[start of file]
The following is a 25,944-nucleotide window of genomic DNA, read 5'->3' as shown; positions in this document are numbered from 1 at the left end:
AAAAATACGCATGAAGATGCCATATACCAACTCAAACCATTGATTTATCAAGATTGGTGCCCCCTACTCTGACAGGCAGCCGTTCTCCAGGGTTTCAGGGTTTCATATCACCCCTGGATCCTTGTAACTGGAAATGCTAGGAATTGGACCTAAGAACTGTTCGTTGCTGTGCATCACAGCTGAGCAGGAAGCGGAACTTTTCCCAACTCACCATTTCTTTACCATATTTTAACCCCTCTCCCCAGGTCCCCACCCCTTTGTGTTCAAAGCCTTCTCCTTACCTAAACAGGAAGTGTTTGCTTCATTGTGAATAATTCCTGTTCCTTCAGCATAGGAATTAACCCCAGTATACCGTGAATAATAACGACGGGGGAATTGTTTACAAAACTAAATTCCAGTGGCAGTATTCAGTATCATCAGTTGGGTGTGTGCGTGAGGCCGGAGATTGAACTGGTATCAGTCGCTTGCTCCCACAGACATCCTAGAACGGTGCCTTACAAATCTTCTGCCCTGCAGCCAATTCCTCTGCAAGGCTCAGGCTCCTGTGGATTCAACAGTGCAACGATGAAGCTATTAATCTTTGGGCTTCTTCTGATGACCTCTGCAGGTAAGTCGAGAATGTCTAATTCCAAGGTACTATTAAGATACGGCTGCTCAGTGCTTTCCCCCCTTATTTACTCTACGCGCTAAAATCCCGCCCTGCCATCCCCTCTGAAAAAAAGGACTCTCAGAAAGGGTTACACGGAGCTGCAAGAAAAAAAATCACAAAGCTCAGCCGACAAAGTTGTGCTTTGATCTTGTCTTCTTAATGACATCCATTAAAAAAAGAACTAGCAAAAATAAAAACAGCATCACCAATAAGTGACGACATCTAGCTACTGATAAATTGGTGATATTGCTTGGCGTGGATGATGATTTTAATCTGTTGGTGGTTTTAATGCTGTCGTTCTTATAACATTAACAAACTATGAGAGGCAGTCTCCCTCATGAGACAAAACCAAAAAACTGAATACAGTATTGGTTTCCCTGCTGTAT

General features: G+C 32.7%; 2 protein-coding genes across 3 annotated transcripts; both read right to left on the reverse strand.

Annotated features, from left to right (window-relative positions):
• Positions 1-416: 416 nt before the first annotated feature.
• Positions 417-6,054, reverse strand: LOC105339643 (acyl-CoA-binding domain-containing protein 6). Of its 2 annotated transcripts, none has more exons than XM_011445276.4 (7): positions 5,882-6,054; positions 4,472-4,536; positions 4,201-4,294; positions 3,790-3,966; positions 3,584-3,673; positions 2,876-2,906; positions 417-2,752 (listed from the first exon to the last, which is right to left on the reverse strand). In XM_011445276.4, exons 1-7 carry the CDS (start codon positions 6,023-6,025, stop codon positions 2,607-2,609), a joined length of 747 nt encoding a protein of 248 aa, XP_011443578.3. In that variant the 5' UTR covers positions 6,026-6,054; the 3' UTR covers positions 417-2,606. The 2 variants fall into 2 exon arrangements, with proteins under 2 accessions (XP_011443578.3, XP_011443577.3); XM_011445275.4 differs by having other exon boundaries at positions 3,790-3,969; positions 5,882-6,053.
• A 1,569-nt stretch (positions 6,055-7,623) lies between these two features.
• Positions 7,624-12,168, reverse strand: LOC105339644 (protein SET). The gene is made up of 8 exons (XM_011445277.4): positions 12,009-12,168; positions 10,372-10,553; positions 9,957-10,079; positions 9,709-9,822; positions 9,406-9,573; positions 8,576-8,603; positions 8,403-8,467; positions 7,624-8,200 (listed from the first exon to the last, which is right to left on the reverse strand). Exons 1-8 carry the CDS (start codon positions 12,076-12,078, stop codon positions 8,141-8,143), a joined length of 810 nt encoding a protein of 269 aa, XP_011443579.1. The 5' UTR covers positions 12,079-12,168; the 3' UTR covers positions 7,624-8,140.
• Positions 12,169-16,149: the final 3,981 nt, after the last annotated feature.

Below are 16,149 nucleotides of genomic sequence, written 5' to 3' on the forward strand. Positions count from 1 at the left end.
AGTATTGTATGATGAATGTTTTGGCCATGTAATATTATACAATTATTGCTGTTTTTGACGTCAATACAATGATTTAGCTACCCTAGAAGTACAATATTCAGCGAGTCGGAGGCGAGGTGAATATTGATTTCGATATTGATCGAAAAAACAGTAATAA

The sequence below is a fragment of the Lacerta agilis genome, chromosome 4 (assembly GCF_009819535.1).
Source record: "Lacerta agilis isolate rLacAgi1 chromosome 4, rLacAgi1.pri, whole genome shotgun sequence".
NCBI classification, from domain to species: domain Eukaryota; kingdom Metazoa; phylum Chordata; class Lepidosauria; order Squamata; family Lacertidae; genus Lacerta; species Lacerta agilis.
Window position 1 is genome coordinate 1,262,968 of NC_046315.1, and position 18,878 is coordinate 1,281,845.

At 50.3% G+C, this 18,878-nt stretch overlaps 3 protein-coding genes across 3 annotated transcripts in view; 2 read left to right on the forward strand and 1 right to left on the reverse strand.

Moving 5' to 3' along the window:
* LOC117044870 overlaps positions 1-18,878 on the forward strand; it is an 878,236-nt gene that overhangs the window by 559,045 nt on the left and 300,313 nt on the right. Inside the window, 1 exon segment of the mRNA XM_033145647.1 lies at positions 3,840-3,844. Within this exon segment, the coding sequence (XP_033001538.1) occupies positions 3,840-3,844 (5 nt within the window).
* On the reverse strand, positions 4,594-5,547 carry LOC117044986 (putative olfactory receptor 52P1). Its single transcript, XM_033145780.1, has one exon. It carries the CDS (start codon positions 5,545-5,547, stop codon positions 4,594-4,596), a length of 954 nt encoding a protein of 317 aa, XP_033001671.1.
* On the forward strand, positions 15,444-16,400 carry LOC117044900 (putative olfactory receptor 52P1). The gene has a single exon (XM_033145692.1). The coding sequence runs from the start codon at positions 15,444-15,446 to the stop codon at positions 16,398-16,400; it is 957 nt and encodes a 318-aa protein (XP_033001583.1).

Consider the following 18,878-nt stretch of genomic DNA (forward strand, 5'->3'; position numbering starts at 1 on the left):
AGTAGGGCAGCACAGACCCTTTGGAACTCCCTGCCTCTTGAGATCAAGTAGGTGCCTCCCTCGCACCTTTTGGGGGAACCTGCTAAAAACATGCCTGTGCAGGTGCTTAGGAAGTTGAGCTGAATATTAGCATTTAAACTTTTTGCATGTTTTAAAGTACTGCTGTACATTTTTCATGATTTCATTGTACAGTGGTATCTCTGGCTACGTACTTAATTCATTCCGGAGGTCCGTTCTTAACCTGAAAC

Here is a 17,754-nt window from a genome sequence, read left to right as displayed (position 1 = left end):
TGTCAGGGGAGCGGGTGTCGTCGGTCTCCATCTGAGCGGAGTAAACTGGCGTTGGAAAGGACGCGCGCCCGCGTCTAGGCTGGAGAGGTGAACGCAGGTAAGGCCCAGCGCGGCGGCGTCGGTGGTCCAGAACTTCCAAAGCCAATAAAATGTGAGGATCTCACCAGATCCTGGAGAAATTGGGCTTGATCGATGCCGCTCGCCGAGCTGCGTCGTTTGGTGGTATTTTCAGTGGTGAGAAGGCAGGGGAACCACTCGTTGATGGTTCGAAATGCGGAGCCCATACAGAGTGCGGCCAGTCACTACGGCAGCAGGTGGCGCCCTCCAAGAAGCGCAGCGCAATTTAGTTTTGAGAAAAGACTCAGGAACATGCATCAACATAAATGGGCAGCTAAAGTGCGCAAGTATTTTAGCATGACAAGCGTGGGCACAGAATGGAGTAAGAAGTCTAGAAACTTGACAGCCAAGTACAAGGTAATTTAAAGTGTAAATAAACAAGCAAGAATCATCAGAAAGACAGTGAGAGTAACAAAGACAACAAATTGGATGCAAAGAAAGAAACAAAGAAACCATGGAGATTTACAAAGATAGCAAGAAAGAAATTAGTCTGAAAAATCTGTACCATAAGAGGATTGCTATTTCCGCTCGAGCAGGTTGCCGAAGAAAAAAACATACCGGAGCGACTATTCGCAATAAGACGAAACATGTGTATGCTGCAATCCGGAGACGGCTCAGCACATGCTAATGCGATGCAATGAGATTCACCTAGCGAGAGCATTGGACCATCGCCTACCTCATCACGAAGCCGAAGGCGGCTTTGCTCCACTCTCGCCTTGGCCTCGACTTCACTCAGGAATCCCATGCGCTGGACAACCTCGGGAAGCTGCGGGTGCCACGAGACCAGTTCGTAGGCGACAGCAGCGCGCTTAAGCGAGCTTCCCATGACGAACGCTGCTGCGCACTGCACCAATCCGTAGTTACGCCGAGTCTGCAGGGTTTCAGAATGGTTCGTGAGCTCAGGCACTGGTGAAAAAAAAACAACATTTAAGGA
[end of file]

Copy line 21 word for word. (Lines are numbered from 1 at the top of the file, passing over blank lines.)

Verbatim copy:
Consider the following 18,878-nt stretch of genomic DNA (forward strand, 5'->3'; position numbering starts at 1 on the left):